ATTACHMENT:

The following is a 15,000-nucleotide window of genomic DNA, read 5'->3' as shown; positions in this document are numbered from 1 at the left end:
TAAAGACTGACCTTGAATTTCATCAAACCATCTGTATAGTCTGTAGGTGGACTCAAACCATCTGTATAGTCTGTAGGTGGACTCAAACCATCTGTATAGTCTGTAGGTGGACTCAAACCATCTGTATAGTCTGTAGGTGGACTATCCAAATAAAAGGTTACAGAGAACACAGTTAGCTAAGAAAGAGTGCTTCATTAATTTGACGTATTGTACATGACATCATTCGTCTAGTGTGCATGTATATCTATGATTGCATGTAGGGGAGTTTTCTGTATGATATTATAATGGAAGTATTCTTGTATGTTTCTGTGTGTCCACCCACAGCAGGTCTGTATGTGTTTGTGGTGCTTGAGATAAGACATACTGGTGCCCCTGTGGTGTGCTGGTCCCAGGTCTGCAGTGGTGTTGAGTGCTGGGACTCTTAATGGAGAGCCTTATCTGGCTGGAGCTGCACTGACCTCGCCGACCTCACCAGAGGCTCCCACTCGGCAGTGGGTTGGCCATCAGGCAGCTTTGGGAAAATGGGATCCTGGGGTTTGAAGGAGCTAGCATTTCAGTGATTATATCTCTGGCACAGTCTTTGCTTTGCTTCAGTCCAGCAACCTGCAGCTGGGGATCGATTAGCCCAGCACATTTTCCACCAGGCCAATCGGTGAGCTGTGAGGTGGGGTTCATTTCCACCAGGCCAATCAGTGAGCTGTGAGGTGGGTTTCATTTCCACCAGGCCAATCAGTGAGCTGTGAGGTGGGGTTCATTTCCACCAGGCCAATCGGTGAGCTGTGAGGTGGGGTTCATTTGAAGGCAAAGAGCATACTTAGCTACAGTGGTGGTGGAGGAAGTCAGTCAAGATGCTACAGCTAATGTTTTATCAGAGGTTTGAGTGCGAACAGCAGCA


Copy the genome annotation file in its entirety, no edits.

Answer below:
The following is a 15,000-nucleotide window of genomic DNA, read 5'->3' as shown; positions in this document are numbered from 1 at the left end:
TAAAGACTGACCTTGAATTTCATCAAACCATCTGTATAGTCTGTAGGTGGACTCAAACCATCTGTATAGTCTGTAGGTGGACTCAAACCATCTGTATAGTCTGTAGGTGGACTCAAACCATCTGTATAGTCTGTAGGTGGACTATCCAAATAAAAGGTTACAGAGAACACAGTTAGCTAAGAAAGAGTGCTTCATTAATTTGACGTATTGTACATGACATCATTCGTCTAGTGTGCATGTATATCTATGATTGCATGTAGGGGAGTTTTCTGTATGATATTATAATGGAAGTATTCTTGTATGTTTCTGTGTGTCCACCCACAGCAGGTCTGTATGTGTTTGTGGTGCTTGAGATAAGACATACTGGTGCCCCTGTGGTGTGCTGGTCCCAGGTCTGCAGTGGTGTTGAGTGCTGGGACTCTTAATGGAGAGCCTTATCTGGCTGGAGCTGCACTGACCTCGCCGACCTCACCAGAGGCTCCCACTCGGCAGTGGGTTGGCCATCAGGCAGCTTTGGGAAAATGGGATCCTGGGGTTTGAAGGAGCTAGCATTTCAGTGATTATATCTCTGGCACAGTCTTTGCTTTGCTTCAGTCCAGCAACCTGCAGCTGGGGATCGATTAGCCCAGCACATTTTCCACCAGGCCAATCGGTGAGCTGTGAGGTGGGGTTCATTTCCACCAGGCCAATCAGTGAGCTGTGAGGTGGGTTTCATTTCCACCAGGCCAATCAGTGAGCTGTGAGGTGGGGTTCATTTCCACCAGGCCAATCGGTGAGCTGTGAGGTGGGGTTCATTTGAAGGCAAAGAGCATACTTAGCTACAGTGGTGGTGGAGGAAGTCAGTCAAGATGCTACAGCTAATGTTTTATCAGAGGTTTGAGTGCGAACAGCAGCA